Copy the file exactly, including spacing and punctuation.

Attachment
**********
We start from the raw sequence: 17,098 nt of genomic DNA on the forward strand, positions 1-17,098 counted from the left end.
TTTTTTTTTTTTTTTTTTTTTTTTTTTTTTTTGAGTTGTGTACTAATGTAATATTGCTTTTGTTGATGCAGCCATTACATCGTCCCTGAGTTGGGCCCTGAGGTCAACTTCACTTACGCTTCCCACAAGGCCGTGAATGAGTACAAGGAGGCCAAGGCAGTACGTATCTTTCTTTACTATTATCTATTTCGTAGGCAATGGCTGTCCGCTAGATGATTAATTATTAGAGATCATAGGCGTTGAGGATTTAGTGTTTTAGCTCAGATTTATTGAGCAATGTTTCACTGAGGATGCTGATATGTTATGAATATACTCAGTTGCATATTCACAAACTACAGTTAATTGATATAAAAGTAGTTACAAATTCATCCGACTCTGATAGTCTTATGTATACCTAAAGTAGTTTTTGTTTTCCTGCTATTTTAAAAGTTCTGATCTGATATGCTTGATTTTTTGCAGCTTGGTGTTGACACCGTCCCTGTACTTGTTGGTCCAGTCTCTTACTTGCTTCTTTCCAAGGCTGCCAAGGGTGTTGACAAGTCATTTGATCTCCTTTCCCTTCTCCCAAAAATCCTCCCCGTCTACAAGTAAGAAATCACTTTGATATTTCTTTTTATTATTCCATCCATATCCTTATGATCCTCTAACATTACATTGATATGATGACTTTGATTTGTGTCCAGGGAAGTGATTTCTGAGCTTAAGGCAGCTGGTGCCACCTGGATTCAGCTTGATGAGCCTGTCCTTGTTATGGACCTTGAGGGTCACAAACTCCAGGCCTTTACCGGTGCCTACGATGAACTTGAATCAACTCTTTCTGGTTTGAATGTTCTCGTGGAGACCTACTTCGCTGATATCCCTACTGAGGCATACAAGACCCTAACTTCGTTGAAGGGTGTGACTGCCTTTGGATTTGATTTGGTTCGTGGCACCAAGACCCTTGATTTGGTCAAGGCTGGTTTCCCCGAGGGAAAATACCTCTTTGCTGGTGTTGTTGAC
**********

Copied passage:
We start from the raw sequence: 17,098 nt of genomic DNA on the forward strand, positions 1-17,098 counted from the left end.
TTTTTTTTTTTTTTTTTTTTTTTTTTTTTTTTGAGTTGTGTACTAATGTAATATTGCTTTTGTTGATGCAGCCATTACATCGTCCCTGAGTTGGGCCCTGAGGTCAACTTCACTTACGCTTCCCACAAGGCCGTGAATGAGTACAAGGAGGCCAAGGCAGTACGTATCTTTCTTTACTATTATCTATTTCGTAGGCAATGGCTGTCCGCTAGATGATTAATTATTAGAGATCATAGGCGTTGAGGATTTAGTGTTTTAGCTCAGATTTATTGAGCAATGTTTCACTGAGGATGCTGATATGTTATGAATATACTCAGTTGCATATTCACAAACTACAGTTAATTGATATAAAAGTAGTTACAAATTCATCCGACTCTGATAGTCTTATGTATACCTAAAGTAGTTTTTGTTTTCCTGCTATTTTAAAAGTTCTGATCTGATATGCTTGATTTTTTGCAGCTTGGTGTTGACACCGTCCCTGTACTTGTTGGTCCAGTCTCTTACTTGCTTCTTTCCAAGGCTGCCAAGGGTGTTGACAAGTCATTTGATCTCCTTTCCCTTCTCCCAAAAATCCTCCCCGTCTACAAGTAAGAAATCACTTTGATATTTCTTTTTATTATTCCATCCATATCCTTATGATCCTCTAACATTACATTGATATGATGACTTTGATTTGTGTCCAGGGAAGTGATTTCTGAGCTTAAGGCAGCTGGTGCCACCTGGATTCAGCTTGATGAGCCTGTCCTTGTTATGGACCTTGAGGGTCACAAACTCCAGGCCTTTACCGGTGCCTACGATGAACTTGAATCAACTCTTTCTGGTTTGAATGTTCTCGTGGAGACCTACTTCGCTGATATCCCTACTGAGGCATACAAGACCCTAACTTCGTTGAAGGGTGTGACTGCCTTTGGATTTGATTTGGTTCGTGGCACCAAGACCCTTGATTTGGTCAAGGCTGGTTTCCCCGAGGGAAAATACCTCTTTGCTGGTGTTGTTGAC